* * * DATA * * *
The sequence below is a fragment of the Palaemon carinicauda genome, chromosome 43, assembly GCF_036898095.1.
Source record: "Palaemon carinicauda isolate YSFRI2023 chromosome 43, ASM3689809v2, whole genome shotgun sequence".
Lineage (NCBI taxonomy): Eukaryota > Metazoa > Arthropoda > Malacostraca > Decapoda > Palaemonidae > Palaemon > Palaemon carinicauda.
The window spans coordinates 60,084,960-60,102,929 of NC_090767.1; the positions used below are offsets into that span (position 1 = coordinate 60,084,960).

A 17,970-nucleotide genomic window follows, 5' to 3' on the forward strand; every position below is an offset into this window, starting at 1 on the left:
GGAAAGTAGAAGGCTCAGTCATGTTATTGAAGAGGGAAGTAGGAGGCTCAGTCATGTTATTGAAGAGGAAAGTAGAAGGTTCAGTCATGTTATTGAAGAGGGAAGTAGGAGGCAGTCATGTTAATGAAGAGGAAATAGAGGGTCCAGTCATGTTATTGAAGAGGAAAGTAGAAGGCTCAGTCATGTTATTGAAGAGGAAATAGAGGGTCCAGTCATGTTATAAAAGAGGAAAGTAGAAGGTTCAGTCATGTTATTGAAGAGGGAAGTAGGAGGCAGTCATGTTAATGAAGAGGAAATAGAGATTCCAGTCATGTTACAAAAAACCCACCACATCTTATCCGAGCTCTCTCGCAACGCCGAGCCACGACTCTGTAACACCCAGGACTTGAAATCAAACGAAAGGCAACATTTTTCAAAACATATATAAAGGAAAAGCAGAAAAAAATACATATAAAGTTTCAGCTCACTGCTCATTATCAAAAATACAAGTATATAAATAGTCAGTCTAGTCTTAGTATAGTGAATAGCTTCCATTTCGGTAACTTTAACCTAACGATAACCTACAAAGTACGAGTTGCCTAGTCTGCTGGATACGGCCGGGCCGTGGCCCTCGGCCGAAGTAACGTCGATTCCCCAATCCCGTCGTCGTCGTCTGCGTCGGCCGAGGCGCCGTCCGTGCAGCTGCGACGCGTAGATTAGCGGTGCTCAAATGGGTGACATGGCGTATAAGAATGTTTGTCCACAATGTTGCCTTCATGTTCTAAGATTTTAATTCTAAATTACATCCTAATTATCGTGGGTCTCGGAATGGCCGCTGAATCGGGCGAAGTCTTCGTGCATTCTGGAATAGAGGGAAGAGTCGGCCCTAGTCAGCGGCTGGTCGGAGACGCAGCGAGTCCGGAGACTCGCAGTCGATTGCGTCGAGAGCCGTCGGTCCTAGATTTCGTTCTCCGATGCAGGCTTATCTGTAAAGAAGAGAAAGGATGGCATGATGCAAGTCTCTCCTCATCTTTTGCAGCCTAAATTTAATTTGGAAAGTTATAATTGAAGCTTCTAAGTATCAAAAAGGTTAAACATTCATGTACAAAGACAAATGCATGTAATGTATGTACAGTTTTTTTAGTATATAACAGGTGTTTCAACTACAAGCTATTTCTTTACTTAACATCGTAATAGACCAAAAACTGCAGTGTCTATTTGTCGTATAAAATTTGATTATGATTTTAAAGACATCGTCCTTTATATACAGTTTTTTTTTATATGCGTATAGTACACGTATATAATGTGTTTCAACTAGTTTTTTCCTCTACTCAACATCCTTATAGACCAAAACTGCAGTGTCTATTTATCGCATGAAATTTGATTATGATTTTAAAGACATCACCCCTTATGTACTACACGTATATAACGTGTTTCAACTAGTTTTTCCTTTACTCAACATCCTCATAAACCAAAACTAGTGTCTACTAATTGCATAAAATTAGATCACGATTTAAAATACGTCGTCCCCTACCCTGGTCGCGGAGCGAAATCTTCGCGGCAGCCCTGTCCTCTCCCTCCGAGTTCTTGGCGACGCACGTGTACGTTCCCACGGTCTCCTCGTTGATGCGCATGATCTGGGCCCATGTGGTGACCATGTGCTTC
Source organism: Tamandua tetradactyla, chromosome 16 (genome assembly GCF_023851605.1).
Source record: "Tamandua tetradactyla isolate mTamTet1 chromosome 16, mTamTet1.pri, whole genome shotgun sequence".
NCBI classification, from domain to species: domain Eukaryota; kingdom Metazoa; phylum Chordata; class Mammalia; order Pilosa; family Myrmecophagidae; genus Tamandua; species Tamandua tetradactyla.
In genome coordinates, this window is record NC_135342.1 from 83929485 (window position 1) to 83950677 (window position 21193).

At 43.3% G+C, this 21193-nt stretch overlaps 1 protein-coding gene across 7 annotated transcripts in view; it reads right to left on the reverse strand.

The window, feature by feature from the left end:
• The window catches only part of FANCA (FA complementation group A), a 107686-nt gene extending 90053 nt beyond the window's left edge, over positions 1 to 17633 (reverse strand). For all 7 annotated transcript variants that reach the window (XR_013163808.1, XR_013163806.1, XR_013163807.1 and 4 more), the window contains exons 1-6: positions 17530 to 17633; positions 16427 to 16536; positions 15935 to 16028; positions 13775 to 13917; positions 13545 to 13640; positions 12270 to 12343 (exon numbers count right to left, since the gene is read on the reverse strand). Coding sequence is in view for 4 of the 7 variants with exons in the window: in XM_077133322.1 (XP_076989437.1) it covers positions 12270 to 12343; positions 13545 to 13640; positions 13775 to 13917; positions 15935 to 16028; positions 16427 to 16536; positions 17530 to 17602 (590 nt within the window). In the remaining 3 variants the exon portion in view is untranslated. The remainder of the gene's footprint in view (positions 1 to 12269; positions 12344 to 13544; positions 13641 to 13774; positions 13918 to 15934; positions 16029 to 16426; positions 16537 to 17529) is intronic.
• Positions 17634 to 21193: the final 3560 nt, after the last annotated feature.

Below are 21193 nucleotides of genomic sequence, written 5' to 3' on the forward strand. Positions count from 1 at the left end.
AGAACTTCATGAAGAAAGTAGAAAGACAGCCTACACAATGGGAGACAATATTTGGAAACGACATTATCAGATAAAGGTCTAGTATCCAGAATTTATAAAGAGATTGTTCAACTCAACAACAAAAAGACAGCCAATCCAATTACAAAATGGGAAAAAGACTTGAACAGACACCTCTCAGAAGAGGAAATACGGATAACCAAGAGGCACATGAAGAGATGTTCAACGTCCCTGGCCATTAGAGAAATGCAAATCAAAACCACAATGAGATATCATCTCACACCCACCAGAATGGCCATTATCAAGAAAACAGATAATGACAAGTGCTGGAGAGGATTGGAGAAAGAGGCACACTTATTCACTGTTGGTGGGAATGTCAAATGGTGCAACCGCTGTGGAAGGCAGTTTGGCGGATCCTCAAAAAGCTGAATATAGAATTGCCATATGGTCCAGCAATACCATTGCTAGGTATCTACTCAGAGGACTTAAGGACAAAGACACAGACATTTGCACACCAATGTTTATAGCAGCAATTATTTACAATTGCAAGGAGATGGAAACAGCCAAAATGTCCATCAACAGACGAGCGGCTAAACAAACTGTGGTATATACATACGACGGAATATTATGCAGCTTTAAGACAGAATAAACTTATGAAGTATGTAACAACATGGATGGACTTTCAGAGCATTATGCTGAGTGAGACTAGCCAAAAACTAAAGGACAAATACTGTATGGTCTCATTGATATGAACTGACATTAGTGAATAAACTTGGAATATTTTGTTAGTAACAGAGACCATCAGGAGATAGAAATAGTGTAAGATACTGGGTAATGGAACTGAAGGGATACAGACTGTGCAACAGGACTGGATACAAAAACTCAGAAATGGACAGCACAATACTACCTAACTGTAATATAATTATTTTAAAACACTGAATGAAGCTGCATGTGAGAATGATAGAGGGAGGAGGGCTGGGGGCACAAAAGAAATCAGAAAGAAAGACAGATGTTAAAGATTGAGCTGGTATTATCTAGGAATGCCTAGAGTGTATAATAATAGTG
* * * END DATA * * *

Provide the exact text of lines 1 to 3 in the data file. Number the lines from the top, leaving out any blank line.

The sequence below is a fragment of the Palaemon carinicauda genome, chromosome 43, assembly GCF_036898095.1.
Source record: "Palaemon carinicauda isolate YSFRI2023 chromosome 43, ASM3689809v2, whole genome shotgun sequence".
Lineage (NCBI taxonomy): Eukaryota > Metazoa > Arthropoda > Malacostraca > Decapoda > Palaemonidae > Palaemon > Palaemon carinicauda.